The consequence of this devolution is often a reduction in government grant to those bodies (otherwise they would be getting an increase in overall budget). That means that the authorities closest to the citizen levy a greater proportion of the total tax bill and have greater responsibility for charging citizens for public services. Thereby local authorities are more accountable, more locally, for their taxation and spending decisions.
Again, we can debate whether or not local accountability for local services and local taxes is a good thing – though I must admit I do like the notion that somebody, anybody, spending money on my behalf should be, in effect, both identifiable and accountable to me (at the ballot box!) for that decision.
Whether the intent of central government is to encourage accountability through local decision making, decentralise the national debt (by making borrowing a ‘local’ issue) or to drive down the overall amount of public spending I am not actually quite clear – it may be all of these things and some others I have not yet thought of. However, the consequence is clear – local authorities are experiencing (and here I requote) ‘the cut in government funding’.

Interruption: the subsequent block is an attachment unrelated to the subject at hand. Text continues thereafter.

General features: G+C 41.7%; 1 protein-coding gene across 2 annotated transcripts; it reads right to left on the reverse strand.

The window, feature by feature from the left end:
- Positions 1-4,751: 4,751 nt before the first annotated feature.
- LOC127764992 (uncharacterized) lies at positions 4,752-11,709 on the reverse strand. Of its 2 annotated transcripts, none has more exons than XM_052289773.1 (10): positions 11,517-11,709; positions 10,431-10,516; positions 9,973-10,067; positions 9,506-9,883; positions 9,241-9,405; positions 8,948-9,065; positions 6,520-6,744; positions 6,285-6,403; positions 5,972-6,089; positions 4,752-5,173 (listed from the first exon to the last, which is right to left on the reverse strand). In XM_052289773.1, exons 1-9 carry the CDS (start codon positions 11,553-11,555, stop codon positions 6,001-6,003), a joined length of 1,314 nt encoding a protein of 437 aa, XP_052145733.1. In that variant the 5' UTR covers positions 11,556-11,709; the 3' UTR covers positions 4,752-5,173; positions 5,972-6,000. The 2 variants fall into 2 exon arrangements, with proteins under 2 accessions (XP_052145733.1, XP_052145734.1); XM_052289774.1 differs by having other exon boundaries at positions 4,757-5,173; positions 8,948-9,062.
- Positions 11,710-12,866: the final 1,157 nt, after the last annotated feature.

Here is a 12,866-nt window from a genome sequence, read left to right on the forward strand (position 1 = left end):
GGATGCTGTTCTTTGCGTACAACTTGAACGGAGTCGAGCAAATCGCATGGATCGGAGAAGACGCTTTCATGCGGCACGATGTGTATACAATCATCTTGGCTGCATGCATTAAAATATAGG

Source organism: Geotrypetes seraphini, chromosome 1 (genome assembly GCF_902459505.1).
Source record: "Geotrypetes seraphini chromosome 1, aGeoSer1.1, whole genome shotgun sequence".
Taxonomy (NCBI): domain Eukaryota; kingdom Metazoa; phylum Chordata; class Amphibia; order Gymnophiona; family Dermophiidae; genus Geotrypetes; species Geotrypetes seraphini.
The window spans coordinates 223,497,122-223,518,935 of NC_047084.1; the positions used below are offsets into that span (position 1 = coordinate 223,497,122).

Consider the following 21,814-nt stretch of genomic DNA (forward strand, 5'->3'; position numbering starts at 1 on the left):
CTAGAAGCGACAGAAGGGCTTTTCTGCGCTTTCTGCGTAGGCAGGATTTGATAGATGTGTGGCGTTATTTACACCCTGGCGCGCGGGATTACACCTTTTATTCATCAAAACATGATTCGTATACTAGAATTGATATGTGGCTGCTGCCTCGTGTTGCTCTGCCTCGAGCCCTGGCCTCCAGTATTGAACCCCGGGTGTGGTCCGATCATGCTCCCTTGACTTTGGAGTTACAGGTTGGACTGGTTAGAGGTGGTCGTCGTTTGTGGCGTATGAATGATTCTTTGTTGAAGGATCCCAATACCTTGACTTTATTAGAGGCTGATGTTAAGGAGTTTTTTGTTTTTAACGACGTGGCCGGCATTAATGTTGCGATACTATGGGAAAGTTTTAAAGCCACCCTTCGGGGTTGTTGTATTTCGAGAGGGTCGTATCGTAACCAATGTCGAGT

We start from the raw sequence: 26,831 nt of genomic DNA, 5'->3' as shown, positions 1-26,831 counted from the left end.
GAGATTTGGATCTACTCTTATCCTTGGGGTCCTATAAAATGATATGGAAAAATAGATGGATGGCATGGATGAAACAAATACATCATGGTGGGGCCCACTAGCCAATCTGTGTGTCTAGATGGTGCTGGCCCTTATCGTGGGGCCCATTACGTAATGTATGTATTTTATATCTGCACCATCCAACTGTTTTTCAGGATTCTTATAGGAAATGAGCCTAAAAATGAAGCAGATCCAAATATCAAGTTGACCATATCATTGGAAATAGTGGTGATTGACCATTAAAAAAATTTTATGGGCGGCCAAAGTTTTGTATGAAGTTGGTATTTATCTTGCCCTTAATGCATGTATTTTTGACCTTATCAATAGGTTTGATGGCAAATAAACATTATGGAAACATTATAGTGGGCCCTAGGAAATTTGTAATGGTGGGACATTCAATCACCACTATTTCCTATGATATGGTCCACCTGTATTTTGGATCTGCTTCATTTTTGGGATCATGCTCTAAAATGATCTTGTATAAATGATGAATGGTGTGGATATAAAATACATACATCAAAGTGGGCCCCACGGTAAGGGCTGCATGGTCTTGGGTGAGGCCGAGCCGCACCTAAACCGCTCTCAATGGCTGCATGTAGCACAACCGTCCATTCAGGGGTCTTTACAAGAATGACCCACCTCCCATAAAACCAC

In other words, if a local authority wants to, or is obliged to (we must not forget that local authorities have many statutory obligations) provide a service then a greater part of the cost of that service will be borne, directly, by local council tax payers.
Three things can then happen, they:
Do the same with the same:
If the total amount of money being spent is to remain broadly the same and the central government funding reduced then local taxation must increase to keep services the same;
Do less with less: